Friday, May 18, 2012

The Chinese growth miracle:
[V]isitors to Chongqing marvel at the soaring skyscrapers and modern infrastructure built during Bo’s tenure there. But do they know that Bo’s administration borrowed the equivalent of more than 50% of local GDP to finance the construction binge, and that a large portion of the debt will go unpaid? Unfortunately, Bo’s case is not the exception in China, but the rule...

Inflating local growth numbers is so endemic that reported provincial GDP growth data, when added up, are always higher than the national growth data, a mathematical impossibility. And, even when they do not doctor the numbers, local officials can game the system in another way.

Because of their relatively short tenure in one position before promotion (less than three years, on average, for local mayors), Chinese officials are under enormous pressure to demonstrate their ability to produce economic results quickly. One sure way of doing so is to use financial leverage, typically by selling land or using land as collateral to borrow large sums of money from often-obliging state-owned banks, to finance massive infrastructure projects, as Bo did in Chongqing.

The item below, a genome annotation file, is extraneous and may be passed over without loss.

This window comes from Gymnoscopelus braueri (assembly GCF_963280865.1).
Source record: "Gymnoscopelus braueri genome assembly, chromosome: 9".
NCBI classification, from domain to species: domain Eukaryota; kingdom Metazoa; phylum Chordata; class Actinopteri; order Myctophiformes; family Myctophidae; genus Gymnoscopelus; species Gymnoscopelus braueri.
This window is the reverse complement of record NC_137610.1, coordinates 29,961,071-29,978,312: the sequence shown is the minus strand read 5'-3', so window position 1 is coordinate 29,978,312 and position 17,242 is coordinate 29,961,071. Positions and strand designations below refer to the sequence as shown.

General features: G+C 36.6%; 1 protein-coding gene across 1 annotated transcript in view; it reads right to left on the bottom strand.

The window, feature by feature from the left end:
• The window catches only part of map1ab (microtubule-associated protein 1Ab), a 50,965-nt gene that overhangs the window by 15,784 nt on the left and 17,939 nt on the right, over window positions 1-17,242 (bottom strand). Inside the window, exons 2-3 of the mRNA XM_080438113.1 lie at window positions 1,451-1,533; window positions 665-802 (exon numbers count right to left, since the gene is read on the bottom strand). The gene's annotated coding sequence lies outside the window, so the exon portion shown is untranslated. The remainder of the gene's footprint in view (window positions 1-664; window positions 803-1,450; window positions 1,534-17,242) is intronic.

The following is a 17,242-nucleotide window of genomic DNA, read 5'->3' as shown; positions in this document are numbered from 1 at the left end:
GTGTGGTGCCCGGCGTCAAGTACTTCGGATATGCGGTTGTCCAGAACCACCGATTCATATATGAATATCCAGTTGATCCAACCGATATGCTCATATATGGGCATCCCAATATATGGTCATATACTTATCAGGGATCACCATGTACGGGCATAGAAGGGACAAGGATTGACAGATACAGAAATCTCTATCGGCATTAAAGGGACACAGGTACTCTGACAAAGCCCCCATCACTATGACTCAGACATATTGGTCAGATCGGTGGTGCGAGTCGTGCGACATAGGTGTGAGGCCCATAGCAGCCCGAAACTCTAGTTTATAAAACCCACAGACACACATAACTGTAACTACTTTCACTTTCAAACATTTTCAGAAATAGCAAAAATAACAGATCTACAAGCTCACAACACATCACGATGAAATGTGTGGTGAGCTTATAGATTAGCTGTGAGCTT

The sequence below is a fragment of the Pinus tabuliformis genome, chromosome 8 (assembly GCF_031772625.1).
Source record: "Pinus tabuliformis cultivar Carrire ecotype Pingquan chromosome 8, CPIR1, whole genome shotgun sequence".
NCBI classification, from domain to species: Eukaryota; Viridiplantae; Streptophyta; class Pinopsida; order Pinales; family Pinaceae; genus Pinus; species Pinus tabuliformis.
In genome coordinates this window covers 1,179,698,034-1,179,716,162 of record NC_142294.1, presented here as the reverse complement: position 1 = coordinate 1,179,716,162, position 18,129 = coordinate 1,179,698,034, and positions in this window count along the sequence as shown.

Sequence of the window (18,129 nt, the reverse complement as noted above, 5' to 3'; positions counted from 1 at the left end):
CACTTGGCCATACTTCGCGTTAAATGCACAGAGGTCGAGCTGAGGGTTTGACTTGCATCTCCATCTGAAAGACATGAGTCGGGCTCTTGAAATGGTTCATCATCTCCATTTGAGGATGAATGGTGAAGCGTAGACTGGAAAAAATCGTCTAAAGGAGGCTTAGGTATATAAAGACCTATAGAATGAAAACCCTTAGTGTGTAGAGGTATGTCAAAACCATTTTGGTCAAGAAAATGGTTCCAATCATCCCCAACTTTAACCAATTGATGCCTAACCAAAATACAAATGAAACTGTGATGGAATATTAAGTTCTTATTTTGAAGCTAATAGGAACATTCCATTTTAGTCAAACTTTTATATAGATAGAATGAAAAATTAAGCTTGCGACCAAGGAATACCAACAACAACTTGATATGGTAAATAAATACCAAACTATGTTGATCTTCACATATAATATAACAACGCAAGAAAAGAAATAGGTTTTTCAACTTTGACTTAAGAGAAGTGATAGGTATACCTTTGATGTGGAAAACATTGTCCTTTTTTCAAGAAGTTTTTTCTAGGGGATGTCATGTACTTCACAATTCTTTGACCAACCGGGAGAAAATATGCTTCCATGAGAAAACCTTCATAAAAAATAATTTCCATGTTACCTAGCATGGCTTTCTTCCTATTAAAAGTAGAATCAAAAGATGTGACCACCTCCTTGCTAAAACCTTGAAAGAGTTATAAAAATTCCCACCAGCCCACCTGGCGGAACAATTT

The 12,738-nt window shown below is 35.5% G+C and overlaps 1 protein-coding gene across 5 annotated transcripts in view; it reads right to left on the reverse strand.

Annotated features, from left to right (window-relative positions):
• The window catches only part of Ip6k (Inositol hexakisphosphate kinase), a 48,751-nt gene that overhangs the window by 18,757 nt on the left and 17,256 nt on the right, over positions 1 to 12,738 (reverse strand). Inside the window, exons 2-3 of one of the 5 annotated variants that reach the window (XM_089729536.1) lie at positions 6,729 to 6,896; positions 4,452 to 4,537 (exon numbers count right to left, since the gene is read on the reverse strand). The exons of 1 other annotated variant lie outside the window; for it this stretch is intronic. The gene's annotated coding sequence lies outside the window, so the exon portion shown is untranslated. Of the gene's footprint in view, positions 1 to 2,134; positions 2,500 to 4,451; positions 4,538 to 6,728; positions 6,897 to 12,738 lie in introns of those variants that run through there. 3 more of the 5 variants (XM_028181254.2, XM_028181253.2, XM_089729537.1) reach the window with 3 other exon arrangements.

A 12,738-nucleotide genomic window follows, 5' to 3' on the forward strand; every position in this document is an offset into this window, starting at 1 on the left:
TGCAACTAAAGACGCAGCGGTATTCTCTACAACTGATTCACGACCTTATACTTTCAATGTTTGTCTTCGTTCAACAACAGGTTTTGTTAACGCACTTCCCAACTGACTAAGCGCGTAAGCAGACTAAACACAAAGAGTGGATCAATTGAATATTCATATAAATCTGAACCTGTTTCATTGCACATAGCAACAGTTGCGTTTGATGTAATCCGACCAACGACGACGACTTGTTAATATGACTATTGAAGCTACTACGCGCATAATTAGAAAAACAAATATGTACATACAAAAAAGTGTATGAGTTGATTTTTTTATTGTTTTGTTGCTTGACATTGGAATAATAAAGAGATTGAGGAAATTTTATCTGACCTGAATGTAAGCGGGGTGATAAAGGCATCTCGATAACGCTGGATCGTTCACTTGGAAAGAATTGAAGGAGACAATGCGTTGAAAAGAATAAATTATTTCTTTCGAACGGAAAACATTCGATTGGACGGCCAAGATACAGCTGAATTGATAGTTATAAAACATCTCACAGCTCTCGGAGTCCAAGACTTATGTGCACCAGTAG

The result is promotion for such officials, because they have delivered quick GDP growth. But the economic and social costs are very high. Local governments are saddled with a mountain of debt and wasted investments, banks accumulate risky loans, and farmers lose their land.
From what I gather, government debt at the local level is excessively high, and the role of government owned banks is widely unappreciated.
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